Did they test the COVID vaccine effectiveness against transmission?
That the covid vaccines were not tested for transmission is not news, nor is it something that was kept under wraps. The FDA authorization for the EUA back in Dec 2020 spelled out that “At this time, data are not available to make a determination about how long the vaccine will provide protection, nor is there evidence that the vaccine prevents transmission of SARS-CoV-2 from person to person.”
Vaccines were tested and approved based on data for safety and efficacy: did they prevent disease and are they safe. Preventing transmission, while a benefit, is an indirect benefit, and is often estimated after the vaccine is licensed and not something that approvals depend on.
We also note this study, which shows that even when infected with COVID, those who are fully vaccinated were contagious for about half as long and infected far fewer people (almost a quarter fewer) than those who were partially vaccinated or unvaccinated.
Every single heart attack
The above proposition flies in the face of the scientific method. The cardiologist is incorrect to fill in the gap of unexplained causes (in this case of cardiac events) with the vaccine. His is an argument from ignorance. If he believes that the vaccine is causing all these cardiac events, he needs to prove that they are instead of pointing to events with no known cause.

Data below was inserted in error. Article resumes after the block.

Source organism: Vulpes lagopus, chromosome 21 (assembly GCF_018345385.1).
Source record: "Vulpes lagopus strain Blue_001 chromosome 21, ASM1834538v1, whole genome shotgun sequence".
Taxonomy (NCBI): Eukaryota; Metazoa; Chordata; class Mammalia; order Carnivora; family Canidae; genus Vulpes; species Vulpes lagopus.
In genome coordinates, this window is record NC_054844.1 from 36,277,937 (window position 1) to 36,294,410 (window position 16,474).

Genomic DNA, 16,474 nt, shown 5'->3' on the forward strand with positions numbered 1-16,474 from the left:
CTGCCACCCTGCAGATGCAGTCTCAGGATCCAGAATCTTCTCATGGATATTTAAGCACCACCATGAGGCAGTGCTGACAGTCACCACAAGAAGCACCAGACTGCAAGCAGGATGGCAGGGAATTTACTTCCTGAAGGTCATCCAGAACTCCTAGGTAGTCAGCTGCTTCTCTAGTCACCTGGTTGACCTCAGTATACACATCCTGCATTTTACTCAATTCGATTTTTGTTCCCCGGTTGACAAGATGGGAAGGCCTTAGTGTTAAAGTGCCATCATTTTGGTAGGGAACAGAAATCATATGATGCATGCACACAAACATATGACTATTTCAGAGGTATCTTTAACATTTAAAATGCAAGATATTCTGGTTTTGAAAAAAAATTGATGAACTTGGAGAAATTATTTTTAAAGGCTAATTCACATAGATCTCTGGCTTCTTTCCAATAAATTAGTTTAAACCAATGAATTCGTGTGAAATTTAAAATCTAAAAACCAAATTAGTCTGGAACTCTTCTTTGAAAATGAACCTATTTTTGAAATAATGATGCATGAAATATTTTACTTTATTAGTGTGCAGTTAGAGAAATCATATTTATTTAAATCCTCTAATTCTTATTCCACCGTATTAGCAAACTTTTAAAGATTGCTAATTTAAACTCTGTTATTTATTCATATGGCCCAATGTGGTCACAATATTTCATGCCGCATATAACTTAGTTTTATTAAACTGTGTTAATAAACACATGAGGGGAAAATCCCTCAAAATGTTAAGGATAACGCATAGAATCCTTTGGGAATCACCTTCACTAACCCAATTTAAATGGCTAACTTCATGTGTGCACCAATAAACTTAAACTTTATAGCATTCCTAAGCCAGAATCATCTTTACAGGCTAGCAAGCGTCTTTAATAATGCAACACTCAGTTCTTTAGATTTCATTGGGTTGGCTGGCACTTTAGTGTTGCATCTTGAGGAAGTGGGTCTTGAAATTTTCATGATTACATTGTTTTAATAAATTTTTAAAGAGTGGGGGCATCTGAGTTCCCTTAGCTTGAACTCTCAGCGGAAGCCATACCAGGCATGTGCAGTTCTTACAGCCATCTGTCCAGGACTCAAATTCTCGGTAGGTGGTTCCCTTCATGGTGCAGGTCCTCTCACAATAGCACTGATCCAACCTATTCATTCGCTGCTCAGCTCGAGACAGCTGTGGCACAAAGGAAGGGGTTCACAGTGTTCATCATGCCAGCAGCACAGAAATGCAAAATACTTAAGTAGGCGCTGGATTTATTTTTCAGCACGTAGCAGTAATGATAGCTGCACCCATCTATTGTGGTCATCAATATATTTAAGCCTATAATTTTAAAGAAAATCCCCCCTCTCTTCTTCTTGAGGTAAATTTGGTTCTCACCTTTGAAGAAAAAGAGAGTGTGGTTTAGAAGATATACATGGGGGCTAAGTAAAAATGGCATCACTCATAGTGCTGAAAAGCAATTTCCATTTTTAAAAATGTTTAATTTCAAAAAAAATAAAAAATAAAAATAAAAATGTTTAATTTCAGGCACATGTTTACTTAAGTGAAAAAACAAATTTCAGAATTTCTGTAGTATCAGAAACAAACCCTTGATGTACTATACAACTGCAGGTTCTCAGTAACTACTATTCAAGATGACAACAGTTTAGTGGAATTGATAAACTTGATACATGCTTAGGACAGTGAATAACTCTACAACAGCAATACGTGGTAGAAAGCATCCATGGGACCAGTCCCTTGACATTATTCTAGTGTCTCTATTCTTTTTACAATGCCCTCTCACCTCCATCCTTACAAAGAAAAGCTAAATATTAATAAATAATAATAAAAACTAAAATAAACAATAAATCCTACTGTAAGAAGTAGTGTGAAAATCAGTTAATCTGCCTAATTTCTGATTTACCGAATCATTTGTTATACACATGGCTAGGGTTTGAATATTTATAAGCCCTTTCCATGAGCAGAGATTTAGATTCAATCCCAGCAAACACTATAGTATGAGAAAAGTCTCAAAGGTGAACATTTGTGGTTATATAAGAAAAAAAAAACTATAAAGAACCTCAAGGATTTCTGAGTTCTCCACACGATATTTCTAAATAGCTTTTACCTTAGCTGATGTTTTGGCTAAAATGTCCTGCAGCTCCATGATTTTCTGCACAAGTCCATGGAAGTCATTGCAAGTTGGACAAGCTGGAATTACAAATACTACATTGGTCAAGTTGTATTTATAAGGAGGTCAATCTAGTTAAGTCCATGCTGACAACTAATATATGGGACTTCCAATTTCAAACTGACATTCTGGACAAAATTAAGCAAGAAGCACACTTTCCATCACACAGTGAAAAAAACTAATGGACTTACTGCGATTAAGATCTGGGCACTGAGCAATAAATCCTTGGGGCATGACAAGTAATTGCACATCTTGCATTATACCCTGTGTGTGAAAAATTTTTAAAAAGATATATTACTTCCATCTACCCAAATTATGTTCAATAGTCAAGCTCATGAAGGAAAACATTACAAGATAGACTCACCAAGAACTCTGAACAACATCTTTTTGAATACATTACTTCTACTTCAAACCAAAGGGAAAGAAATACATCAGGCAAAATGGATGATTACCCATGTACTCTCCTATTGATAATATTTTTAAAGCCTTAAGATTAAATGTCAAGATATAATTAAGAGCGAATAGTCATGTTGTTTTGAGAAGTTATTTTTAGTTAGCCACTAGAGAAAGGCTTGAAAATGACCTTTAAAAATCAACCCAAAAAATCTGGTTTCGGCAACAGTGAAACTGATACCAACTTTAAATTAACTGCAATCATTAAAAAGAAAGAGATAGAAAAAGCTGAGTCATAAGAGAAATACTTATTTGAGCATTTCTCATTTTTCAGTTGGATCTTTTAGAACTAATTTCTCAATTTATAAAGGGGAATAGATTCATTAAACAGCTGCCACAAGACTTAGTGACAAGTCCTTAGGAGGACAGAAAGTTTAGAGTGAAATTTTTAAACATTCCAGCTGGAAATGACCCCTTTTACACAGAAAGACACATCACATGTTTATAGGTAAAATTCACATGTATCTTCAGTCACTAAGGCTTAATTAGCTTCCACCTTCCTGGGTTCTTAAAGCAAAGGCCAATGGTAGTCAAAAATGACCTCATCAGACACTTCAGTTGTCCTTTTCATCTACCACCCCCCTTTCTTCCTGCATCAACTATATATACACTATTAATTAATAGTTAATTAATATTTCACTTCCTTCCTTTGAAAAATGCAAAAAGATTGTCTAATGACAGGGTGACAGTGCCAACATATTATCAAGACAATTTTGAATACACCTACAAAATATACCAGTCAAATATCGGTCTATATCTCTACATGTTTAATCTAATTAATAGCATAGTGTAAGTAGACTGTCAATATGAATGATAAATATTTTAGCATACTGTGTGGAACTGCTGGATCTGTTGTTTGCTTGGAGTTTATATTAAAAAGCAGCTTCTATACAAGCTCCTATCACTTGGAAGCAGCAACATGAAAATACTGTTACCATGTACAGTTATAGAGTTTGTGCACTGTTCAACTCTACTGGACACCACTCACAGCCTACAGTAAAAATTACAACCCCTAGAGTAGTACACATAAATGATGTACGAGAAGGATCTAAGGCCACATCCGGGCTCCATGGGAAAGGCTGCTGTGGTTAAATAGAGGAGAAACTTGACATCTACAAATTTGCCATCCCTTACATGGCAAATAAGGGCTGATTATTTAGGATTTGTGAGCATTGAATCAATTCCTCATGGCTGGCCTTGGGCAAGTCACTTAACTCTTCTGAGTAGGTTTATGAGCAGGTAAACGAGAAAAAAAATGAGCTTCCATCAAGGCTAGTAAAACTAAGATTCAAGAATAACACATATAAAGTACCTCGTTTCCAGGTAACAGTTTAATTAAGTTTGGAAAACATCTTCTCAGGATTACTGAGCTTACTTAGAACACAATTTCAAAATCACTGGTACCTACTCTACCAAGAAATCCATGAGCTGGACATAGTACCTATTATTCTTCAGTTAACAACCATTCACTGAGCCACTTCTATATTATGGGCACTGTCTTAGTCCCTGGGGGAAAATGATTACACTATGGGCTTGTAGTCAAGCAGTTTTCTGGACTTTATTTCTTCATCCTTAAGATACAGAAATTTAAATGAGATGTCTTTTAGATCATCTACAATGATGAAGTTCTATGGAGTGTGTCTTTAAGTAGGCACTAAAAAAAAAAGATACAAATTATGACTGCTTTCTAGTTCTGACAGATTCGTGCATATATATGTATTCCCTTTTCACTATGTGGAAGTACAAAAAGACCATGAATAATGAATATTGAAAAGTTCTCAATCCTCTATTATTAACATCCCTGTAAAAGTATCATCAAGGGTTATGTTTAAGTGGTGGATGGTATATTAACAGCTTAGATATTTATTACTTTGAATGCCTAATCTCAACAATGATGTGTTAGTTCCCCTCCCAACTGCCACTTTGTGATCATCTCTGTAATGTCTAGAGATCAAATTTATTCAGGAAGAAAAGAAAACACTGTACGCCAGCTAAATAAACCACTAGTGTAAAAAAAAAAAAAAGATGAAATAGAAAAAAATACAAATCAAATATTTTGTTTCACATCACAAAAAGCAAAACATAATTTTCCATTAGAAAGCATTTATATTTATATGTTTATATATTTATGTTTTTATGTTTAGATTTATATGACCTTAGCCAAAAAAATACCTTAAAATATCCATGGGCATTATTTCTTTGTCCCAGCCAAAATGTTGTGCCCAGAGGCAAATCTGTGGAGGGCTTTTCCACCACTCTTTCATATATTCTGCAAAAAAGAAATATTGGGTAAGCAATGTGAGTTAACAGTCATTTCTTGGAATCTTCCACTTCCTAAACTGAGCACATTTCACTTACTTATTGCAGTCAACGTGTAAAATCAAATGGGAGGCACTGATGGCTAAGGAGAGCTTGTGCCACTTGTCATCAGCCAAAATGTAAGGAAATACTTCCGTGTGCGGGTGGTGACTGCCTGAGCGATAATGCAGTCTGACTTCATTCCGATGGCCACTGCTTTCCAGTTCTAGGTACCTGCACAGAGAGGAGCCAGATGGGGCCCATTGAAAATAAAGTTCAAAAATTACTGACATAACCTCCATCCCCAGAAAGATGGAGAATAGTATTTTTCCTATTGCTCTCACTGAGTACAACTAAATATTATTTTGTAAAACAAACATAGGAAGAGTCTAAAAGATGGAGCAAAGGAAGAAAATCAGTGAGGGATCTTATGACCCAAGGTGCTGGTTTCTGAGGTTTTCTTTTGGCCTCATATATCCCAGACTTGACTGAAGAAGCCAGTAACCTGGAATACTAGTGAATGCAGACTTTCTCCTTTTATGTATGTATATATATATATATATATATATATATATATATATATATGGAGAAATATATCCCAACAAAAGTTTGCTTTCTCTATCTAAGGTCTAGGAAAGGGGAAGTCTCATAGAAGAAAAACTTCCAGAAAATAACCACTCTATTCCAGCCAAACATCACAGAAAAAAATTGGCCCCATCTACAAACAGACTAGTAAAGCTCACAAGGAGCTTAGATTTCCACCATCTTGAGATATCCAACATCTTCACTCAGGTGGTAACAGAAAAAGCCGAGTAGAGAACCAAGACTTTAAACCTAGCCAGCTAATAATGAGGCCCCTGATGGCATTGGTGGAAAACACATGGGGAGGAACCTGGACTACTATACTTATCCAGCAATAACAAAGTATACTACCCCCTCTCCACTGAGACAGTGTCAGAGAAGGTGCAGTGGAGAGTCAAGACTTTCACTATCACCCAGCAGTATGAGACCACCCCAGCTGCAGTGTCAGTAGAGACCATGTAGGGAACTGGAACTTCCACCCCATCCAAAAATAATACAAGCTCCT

What do we know about the COVID vaccine and cardiac events?
- Surviving COVID puts one at increased risk of cardiac events and dramatically decreased chances of surviving the events for 12 months
- COVID infection puts people at higher risk for myocarditis than vaccination does
- Vaccines are not associated with a heightened risk for non-myocarditis or pericarditis cardiac events
False miscarriage claims
While COVID itself has been shown to increase the risks of adverse maternal and neonatal outcomes, studies do not show that same association with the COVID vaccine. Data collected from the United States through v-safe and from Norway both show that there is no increased risk of miscarriage after the COVID vaccine.
One hypothesis has its roots in the genetic similarities between SARS-CoV-2 and syncytin-1, a protein that plays an important role in placenta development. The mRNA COVID vaccine instructs a person’s cells to create spike proteins to teach the immune system how to spot and destroy a real COVID virus. However, the spike protein is not similar enough to syncytin-1 to make a body attack it.